Happy 2018! We’ve compiled our favorite articles and essays from the last month for you to browse and enjoy this weekend.
In 2013, Google conducted a study called Project Oxygen to determine its top employees’ most important qualities. The idea was to test its hiring algorithms, which were set at the time to sort for elite computer science students from top universities. The study concluded that STEM expertise – widely revered at Google – was the least important quality of the eight discovered. Founding director of the Futures Initiative Cathy N. Davidson elaborates in The Washington Post:
“The seven top characteristics of success at Google are all soft skills: being a good coach; communicating and listening well; possessing insights into others (including others different values and points of view); having empathy toward and being supportive of one’s colleagues; being a good critical thinker and problem solver; and being able to make connections across complex ideas.
Those traits sound more like what one gains as an English or theater major than as a programmer. Could it be that top Google employees were succeeding despite their technical training, not because of it?”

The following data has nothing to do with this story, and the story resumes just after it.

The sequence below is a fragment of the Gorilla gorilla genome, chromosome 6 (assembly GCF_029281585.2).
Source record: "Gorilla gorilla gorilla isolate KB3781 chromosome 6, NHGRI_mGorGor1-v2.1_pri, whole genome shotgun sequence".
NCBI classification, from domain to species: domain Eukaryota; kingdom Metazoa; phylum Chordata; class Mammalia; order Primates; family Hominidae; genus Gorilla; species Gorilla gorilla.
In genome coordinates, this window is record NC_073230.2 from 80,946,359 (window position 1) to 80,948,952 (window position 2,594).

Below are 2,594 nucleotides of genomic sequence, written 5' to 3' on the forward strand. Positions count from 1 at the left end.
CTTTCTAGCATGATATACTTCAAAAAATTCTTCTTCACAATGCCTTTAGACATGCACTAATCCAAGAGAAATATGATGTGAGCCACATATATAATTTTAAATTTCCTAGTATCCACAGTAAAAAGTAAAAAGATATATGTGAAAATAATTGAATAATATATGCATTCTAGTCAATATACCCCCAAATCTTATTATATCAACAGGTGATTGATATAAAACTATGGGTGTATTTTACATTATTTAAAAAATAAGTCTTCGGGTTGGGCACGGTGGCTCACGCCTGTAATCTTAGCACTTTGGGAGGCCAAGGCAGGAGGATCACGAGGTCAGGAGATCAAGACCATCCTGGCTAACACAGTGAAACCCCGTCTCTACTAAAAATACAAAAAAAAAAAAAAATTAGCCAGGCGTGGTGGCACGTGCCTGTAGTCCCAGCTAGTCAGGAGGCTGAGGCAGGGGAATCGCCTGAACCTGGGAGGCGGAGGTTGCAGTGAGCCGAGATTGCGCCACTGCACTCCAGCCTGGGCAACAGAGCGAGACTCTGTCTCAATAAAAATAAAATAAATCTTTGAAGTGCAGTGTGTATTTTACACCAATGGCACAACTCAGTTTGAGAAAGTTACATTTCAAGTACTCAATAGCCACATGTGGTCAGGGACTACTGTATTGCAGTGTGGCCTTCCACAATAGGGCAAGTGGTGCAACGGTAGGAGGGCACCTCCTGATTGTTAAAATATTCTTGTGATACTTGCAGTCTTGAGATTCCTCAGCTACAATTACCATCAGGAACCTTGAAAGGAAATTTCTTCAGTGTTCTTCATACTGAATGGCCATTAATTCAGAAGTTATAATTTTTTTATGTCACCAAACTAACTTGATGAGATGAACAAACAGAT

“What helps you thrive in a changing world isn’t rocket science,” Davidson continues. “It may just well be social science, and, yes, even the humanities and the arts that contribute to making you not just workforce ready but world ready.” Technical skills and soft skills are critical to a healthy and productive workforce – and at Books@Work, we believe that organizations flourish when each person has a chance to share and practice what they know.
Elsewhere on the Internet:
John Sutherland reviews two recently-published books for The New York Times on the social and historical role of literature. As author Martin Puchner writes, literature “has shaped the lives of most humans on planet Earth.”
Is a team of experts headed for certain success? Riitta Katila explores the downfall of too much expertise for the Harvard Business Review.
Brandon Taylor writes a passionate defense of the short story for Literary Hub: “When you’ve understood a story, you know it, because it changes your very relationship to the world.”
There is no workforce diversity without inclusion. Forbes looks at the five ways leaders can embrace inclusion in their companies.
Our community wellness programs with staff and faculty at Case Western Reserve University are in full swing – and you can hear straight from participants in a video interview in The Daily.
Image: Tahir Salahov, For You, Humanity!, 1961, [Fair Use] via WikiArt.org